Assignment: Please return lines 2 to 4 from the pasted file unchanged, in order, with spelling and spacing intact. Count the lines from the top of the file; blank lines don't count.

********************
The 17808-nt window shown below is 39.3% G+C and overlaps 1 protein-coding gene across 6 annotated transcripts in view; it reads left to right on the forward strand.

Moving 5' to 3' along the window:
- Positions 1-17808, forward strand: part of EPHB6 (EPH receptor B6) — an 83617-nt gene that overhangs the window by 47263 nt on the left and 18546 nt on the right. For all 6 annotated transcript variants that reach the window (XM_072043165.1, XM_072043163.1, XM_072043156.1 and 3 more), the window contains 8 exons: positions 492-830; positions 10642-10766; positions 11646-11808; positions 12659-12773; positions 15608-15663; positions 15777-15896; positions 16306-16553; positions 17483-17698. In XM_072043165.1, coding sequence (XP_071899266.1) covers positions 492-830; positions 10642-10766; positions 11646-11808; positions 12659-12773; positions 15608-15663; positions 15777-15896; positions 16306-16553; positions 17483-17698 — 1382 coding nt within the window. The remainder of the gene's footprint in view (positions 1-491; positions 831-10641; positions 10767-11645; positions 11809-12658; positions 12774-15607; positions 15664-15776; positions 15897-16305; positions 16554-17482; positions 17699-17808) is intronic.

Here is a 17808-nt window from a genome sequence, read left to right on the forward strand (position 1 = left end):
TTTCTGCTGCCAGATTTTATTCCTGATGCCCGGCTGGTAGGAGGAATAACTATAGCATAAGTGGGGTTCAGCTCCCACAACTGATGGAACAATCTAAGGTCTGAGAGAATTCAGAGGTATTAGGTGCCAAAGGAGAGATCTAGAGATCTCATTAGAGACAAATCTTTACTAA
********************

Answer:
Moving 5' to 3' along the window:
- Positions 1-17808, forward strand: part of EPHB6 (EPH receptor B6) — an 83617-nt gene that overhangs the window by 47263 nt on the left and 18546 nt on the right. For all 6 annotated transcript variants that reach the window (XM_072043165.1, XM_072043163.1, XM_072043156.1 and 3 more), the window contains 8 exons: positions 492-830; positions 10642-10766; positions 11646-11808; positions 12659-12773; positions 15608-15663; positions 15777-15896; positions 16306-16553; positions 17483-17698. In XM_072043165.1, coding sequence (XP_071899266.1) covers positions 492-830; positions 10642-10766; positions 11646-11808; positions 12659-12773; positions 15608-15663; positions 15777-15896; positions 16306-16553; positions 17483-17698 — 1382 coding nt within the window. The remainder of the gene's footprint in view (positions 1-491; positions 831-10641; positions 10767-11645; positions 11809-12658; positions 12774-15607; positions 15664-15776; positions 15897-16305; positions 16554-17482; positions 17699-17808) is intronic.

Here is a 17808-nt window from a genome sequence, read left to right on the forward strand (position 1 = left end):